Some thoughts on more ergonomic Struct Update Syntax

struct Foo<T> {
    a: T,
    b: usize,
    c: usize,
    d: usize,
    e: usize,
    f: usize,
}


fn main() {
    let f = Foo {
        a: "aaa".to_string(),
        b:0,
        c:0,
        d:0,
        e:0,
        f:0,
    };
    
    let _: Foo<usize> = Foo {
        a: 1,
        ..f
    };
}

This example (Playground link) compiles failed:

error[E0308]: mismatched types
  --> src/main.rs:23:11
   |
23 |         ..f
   |           ^ expected `usize`, found struct `String`
   |
   = note: expected struct `Foo<usize>`
              found struct `Foo<String>`

Yes, this totally meets the expectation since Foo<usize> and Foo<String> are different types. However, I think we are kind of too rigid. We'll often encounter such a situation similar to the example above. This could be annoying if we can't utilize the update syntax. For example, the tracing project exists so much inelegant code due to this limitation. See here1, here2.

IMO, we deserve an improvement on the update syntax for better ergonomic programming. However, I'm not a Rust compile expert, maybe we have some obstacles to achieve this? Or maybe we shouldn't do this? Well, what do you think?

5 Likes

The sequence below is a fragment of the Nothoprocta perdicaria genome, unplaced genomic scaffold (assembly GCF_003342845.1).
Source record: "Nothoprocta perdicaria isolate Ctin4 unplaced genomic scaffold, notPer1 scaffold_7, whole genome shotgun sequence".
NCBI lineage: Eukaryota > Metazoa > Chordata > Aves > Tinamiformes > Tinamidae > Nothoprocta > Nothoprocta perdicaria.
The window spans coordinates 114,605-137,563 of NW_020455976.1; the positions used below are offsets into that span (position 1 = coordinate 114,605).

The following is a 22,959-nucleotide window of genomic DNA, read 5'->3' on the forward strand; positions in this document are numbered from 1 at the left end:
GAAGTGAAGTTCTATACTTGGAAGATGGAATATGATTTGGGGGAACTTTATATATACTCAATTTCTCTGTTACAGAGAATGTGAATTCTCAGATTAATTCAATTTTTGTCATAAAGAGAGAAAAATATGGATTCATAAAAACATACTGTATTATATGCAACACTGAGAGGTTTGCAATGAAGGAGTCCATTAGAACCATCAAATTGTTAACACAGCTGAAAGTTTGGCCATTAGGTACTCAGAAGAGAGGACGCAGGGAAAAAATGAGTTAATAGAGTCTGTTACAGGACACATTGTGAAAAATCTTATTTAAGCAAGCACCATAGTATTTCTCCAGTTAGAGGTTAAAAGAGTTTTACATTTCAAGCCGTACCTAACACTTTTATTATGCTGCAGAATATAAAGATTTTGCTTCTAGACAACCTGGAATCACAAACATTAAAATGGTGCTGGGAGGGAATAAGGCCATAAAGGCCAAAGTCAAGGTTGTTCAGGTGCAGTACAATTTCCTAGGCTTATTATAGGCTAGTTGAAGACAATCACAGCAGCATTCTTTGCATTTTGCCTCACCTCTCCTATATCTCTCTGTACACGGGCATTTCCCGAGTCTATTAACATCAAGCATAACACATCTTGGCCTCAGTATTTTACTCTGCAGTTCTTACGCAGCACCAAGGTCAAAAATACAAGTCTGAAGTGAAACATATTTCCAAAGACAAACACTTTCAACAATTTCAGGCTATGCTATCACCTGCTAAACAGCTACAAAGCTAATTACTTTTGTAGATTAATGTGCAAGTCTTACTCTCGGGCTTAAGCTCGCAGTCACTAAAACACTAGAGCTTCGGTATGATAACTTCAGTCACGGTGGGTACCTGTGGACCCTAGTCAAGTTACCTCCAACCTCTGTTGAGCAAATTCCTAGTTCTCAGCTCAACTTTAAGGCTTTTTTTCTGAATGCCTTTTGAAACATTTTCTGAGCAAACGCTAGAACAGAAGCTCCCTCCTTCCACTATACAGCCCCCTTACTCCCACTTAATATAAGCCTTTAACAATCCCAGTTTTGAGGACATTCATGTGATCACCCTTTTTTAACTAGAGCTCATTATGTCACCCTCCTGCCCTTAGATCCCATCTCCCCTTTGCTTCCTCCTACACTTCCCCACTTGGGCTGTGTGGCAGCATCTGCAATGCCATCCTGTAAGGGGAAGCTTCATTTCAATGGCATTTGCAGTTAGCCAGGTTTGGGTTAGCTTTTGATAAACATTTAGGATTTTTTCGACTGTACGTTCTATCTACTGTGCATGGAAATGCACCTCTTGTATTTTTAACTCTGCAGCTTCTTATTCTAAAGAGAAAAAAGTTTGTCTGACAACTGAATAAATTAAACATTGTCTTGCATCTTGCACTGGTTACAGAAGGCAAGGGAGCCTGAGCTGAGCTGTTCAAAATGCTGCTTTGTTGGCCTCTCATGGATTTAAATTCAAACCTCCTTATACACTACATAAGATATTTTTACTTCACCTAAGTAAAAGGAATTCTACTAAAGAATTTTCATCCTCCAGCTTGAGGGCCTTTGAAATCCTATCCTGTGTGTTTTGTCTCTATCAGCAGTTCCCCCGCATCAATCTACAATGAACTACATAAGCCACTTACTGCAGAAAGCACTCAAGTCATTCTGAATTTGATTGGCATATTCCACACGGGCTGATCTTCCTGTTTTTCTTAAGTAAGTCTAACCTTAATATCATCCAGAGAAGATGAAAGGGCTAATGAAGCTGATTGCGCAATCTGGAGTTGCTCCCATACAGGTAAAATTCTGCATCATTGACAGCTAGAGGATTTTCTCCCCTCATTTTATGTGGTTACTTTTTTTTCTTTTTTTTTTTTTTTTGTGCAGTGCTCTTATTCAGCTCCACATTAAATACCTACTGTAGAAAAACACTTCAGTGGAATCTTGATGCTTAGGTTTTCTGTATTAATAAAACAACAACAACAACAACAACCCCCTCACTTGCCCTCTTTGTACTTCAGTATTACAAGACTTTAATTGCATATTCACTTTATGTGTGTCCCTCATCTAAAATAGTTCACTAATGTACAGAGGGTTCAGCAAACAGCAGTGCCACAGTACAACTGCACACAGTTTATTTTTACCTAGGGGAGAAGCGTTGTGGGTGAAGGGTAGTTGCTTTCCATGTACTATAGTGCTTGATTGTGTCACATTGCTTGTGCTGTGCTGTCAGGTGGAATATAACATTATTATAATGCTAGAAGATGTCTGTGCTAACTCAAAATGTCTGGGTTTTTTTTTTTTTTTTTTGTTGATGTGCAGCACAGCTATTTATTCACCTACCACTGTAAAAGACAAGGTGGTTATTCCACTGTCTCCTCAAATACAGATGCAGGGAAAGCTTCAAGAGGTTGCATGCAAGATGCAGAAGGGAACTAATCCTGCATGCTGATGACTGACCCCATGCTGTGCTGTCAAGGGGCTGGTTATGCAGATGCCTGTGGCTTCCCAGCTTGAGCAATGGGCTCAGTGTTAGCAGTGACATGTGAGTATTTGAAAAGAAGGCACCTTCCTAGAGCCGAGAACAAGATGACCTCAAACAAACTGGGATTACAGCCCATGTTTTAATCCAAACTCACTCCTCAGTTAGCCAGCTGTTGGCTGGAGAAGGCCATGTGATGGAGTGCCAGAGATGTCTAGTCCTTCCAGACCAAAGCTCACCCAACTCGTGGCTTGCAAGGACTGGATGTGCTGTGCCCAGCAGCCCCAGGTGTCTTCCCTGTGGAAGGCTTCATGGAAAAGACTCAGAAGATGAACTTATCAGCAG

Related, if not exactly the same

The FRU that we currently have moves from each field individually, right? So it makes sense that it would be type checked as such, rather than caring about the type that you're pulling from.

(Though should we be able to Vec4 { w: 0, ..vec3 }? I honestly don't know and this kinda breaks what I think of as type safety in this, as fields are matched by name and field type if this is allowed. Plus refactoring one of the two types would break this "at a distance." So I think reasonable is "has the same base type, modulo generic instantiation" (i.e. fields are matched by identity not name) and type check that the fields match, not the whole generic instantiation.)

Allowing this would give more reason for why FRU works the way it does... so long as I got the direction right and I'm not describing the other way that isn't his it works.